Autobiography is, arguably, one of the most difficult genres of literature. It is always in the frontier of self-admiration. So, autobiography is one of the most important ways to paint a person. In that respect, after reading quite many autobiographies, I treat this book as one of the 'truest' autobiographies. Nehru, with his lucid style and eloquence, has surpassed the struggle of writing and made it as interesting as a tale. I rather saw an intellectually stimulating conflicts that rose in Pa ...more
Lavinia
May 03, 2014 rated it really liked it
Shelves: non-fiction
The first 400 pages were just like I felt in India: a mess. It looked like all the Congress activity was chaotic and pointless and all those politicians seemed a bit ridiculous - or maybe absurd? But it was fluently written and in a way it all came together, so I went 'til the end. And amazingly enough I enjoyed the last part: the analysis of a number of social, political and national aspects was a lot deeper than the first part had shown him capable of. Indeed his thoughts were bigger than his ...more
Syed
May 29, 2013 rated it it was ok  ·  review of another edition
Shelves: biography, history
I started this book, with great anticipation to look at the pieces of Indo Pak history and condition of India (Pre Partitioned), though it give a great deal of light on the personality and life of Mr. Nehru, yet it seized to give a account of the situation.

It shows how hollow the thinking of those leaders of Congress. They were split and they all were having different dimensions, yet the course of history made them hero. I do give respect to the suffering they went into due to the cause of indep
...more
Tamanjit Bindra
Nov 01, 2014 rated it really liked it
Shelves: history, biography
Really felt like i should have been living during the time. JLN tends to bring out a lot of soul of the pre independence era, his own likes, dislikes, shortcomings, besides his time during his jail terms. I personally felt very near JLN whenever the mentions of his life in jail came up. the book is essentially unputdownable. Tends to bring out the human element of great people.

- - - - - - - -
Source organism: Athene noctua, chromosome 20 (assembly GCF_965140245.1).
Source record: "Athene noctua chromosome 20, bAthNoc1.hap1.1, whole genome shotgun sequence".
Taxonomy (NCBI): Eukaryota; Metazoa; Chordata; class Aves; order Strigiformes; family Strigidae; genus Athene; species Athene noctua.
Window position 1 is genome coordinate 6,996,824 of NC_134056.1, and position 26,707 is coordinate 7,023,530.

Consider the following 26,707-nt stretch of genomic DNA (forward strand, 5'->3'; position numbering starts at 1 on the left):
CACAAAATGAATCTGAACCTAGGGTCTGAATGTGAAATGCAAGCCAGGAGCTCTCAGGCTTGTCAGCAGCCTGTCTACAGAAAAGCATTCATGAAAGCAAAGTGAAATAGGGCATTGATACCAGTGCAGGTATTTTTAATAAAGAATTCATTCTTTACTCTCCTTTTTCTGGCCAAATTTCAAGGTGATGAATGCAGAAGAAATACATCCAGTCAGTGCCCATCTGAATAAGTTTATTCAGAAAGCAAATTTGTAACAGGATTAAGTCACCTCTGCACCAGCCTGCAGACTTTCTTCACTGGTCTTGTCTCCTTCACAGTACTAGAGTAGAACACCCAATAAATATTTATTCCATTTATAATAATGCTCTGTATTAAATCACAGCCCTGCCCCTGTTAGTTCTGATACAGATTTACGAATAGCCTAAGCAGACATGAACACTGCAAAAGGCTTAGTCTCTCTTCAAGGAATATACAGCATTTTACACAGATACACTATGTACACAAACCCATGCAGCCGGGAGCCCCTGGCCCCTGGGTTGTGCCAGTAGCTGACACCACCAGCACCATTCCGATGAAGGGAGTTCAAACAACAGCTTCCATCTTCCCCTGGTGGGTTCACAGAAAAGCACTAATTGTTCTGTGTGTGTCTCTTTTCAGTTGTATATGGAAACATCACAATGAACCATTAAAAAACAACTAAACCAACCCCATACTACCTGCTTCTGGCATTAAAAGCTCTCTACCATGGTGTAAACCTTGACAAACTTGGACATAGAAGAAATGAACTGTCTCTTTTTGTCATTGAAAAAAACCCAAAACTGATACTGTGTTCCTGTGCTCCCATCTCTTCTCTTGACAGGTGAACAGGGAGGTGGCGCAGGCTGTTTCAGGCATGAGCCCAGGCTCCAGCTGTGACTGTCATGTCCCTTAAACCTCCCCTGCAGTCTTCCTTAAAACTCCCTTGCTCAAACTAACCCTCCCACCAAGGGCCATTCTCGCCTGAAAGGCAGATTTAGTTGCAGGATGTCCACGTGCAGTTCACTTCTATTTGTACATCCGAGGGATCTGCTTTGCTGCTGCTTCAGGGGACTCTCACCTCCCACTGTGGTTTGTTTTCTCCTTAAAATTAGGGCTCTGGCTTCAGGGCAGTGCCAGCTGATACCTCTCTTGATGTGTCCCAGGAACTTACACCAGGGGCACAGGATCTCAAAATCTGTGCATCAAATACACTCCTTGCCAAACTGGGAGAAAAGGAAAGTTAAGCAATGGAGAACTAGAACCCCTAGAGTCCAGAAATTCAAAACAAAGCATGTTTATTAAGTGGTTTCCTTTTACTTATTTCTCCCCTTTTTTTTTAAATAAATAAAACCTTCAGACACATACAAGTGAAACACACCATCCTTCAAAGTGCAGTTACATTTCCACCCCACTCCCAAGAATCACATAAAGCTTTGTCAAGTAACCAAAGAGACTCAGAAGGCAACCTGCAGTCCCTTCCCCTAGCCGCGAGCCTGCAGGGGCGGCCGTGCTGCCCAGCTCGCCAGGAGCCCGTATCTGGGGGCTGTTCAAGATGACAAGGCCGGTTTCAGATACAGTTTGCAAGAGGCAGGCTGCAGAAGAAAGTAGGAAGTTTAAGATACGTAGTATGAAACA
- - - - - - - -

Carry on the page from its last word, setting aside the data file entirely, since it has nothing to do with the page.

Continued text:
Manu
Apr 20, 2012 rated it really liked it
He's quite frank here. Sometimes, I couldn't help thinking "this guy is not THAT brilliant a leader". In that sense, this book gives good insights into the minds of those involved in indian freedom struggle.
Tazar Oo
Aug 30, 2010 rated it it was ok  ·  review of another edition
ဘာသာေရး ေနာကခံကား အေရာငရငလွေသာ တိုငးျပညႀကီးတစခုမွ ဘာသာမဲေခါငးေဆာငတစဦး။
သို႔မဟုတ ဂ၀ါဟလာ ေနရူး။

ေနရူးျပတိုကရွိ စာအုပစငတြင ယနးေပါဆတ၏ Being and Nothingness စာအုပႀကီးအား ခန႔ခန႔ျငားျငား ေတြ႕ခဲရ၏။
...more
Imran
Jul 29, 2014 rated it really liked it
Nehru as a politician, or more precisely as Prime Minister, may not be held in esteem by one and all. But the ideas in this book are definitely worthy of admiration. I would recommend this book to everybody; the richness of his ideas make this book worth a read!
Ajit Kumar
Mar 28, 2015 rated it really liked it  ·  review of another edition
In just two word, i think , it is a 'Tremendous book'. Got familiar with Nehru ji modern thinking about life, Nation, society, economy, politics etc. Very worthily book to read if you have some ideas about modern history of India.
Sahil Chopra
Jul 16, 2014 rated it really liked it
Exceptionally well written
Bharath Dwarakanath
Opens you into the world of 1920's and 30's. Also the author's impartial take on things is something to reckon.
Sayantan Dasgupta
Oct 01, 2015 rated it did not like it
Never mind! Wasn't expecting anything fruitful.
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First prime minister of independent India (1947 – 64). Son of the independence advocate Motilal Nehru (1861 – 1931), Nehru was educated at home and in Britain and became a lawyer in 1912. More interested in politics than law, he was impressed by Mohandas K. Gandhi's approach to Indian independence. His close association with the Indian National Congress began in 1919; in 1929 he became its preside ...more
More about Jawaharlal Nehru...
“What the mysterious is I do not know. I do not call it God because God has come to mean much that I do not believe in. I find myself incapable of thinking of a deity or of any unknown supreme power in anthropomorphic terms, and the fact that many people think so is continually a source of surprise to me. Any idea of a personal God seems very odd to me.” 14 likes